Constellation was authored using Director which was once a well known and well used piece of software, but was severely neglected by Macromedia in favor of its lesser cousin Flash and thus has fallen into relative obscurity in recent years. This is sad as Director is much more powerful than Flash, can publish stand alone applications, and is extendable via 3rd party plug-ins (many of which are free) written in C++. For a while, web based 3D was the domain of Director but now, with the advent of Unity, a lot of Director developers have jumped ship. Consensus among Shockwave 3D developers is that Director is easier to use and has a broader list of features, but Unity has a much more modern powerful 3D engine.
All this might be discouraging to a potential Director developer but there is still a lot to recommend about Director. After years of neglect by Macromedia, Adobe seems committed to updating and modernizing the software. I am hoping that it will make a comeback. I don’t mind sticking with things that I consider to be great even if they are currently underdogs. After all, if Apple and my beloved Boston Red Sox can make comebacks why not Director?
The biggest thing I like about Director is that I found it very easy to learn. I learn things best by diving in and doing them, rather than reading about them first. There is a large library of pre-built behavior scripts that come with Director. If you want, you can create a Director application without writing a single line of code simply by applying these behaviors to sprites that you place on stage. Unfortunately, these behaviors rarely do exactly what I would like them to. The nice thing about them though is that they are often close. I learned Lingo (Director’s primary programming language) by looking at and modifying these scripts so that they worked how I wanted them to. Because Director has been around for so long, there are also a lot of Lingo scripts online to learn from and modify.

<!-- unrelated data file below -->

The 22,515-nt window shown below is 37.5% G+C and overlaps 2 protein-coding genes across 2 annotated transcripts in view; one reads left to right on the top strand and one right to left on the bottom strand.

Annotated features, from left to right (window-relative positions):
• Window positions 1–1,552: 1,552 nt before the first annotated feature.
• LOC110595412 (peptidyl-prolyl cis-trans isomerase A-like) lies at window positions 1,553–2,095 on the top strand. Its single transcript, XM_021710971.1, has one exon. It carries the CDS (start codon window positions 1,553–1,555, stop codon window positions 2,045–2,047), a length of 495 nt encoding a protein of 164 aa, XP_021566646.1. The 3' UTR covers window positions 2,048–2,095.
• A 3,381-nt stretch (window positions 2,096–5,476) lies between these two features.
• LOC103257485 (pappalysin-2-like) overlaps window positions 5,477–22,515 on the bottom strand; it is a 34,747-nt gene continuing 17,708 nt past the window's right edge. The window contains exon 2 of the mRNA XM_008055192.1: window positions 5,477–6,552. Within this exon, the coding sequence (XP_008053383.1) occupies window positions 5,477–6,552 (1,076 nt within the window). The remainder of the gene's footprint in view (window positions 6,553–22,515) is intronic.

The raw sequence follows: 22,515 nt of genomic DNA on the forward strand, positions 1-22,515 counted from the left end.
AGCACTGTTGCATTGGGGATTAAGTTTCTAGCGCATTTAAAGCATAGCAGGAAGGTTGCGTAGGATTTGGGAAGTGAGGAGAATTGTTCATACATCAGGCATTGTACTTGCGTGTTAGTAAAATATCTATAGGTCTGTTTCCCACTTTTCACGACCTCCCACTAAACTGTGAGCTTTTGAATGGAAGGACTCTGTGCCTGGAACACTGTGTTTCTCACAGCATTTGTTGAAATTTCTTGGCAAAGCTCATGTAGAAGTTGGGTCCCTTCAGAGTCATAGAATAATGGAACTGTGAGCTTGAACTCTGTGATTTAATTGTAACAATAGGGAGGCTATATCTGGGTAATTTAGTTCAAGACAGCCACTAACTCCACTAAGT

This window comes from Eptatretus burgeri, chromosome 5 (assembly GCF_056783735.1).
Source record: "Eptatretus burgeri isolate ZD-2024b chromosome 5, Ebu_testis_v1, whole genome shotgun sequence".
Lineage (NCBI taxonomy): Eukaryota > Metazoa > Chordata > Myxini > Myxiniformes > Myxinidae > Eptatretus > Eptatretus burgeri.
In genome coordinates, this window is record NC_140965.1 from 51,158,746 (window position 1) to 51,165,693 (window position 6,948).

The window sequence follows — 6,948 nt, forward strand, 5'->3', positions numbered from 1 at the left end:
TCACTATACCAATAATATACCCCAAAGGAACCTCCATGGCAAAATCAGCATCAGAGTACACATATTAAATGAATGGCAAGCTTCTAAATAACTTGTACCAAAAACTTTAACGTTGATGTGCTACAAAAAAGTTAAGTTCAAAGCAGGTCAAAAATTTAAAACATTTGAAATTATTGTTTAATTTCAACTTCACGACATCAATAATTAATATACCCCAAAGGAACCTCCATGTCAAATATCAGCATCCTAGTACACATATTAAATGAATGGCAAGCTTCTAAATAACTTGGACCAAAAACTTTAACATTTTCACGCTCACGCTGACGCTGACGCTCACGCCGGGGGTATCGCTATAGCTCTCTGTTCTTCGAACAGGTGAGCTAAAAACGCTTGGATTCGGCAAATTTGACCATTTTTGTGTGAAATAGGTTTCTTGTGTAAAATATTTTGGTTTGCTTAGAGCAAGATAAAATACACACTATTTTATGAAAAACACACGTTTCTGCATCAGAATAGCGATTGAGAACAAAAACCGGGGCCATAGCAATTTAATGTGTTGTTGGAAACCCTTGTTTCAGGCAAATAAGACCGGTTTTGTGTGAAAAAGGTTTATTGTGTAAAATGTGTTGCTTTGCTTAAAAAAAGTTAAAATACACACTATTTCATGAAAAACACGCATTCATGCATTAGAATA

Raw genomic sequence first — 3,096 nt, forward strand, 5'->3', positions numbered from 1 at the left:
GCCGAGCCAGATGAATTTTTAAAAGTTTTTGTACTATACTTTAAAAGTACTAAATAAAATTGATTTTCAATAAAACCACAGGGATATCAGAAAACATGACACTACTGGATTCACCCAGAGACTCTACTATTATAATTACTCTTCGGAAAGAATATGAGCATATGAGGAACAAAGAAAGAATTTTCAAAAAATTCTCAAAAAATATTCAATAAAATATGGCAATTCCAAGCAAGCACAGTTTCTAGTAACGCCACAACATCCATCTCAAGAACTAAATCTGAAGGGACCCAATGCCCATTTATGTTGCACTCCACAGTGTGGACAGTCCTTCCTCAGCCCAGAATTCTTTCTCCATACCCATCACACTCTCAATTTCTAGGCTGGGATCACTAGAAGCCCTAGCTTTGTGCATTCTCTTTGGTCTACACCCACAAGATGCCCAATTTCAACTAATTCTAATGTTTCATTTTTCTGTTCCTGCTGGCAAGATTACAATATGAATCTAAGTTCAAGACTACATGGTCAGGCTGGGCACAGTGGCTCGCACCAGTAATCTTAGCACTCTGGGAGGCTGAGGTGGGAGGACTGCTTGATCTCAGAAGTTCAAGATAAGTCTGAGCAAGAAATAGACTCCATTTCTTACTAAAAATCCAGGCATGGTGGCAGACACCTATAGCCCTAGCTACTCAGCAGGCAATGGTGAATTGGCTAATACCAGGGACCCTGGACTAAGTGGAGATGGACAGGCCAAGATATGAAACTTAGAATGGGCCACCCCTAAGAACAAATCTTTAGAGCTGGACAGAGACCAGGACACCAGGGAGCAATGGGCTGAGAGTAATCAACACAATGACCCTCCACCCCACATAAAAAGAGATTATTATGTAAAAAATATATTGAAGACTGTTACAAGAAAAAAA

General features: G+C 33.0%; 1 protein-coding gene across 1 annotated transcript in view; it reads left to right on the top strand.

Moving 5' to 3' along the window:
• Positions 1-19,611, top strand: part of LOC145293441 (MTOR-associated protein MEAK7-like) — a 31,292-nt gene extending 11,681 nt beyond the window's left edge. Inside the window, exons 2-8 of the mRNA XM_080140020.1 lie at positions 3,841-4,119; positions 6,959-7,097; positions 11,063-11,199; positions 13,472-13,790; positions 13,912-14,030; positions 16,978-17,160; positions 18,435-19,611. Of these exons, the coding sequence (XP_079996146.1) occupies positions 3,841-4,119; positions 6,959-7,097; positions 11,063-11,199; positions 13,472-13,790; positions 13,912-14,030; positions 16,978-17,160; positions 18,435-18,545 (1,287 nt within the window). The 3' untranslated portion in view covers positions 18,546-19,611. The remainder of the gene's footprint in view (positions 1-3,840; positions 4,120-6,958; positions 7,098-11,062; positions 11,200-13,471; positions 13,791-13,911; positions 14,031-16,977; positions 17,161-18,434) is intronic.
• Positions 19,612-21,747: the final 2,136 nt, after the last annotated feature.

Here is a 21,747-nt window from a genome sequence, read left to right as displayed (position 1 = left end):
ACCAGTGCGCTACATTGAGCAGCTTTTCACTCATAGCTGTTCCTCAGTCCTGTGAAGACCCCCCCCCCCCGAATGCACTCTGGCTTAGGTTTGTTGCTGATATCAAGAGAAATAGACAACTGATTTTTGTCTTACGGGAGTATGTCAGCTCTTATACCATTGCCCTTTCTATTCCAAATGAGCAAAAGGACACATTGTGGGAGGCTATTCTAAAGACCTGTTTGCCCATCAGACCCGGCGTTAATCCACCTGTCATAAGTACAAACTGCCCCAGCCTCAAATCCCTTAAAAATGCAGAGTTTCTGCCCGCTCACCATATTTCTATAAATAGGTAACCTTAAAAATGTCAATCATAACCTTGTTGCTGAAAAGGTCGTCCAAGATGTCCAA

I consider myself a professional motion graphics artist, and a casual programmer. I enjoy programming, but don’t have time to learn and deal with the complexities of C++ and memory management. Because the games that I enjoy playing and writing don’t require bleeding edge 3D graphics, I find Director works very well for me.
Other things I like about Director:
- Like Flash, Director is timeline based. I come from a motion graphics/animation background and think visually. I like being able to lay sprites out on the canvas of my screen and apply behaviors to them, and organize them on a timeline.
- It’s very easy to publish cross platform applications with Director. Just check the “Windows Projector” checkbox when you publish. Thats all there is to it.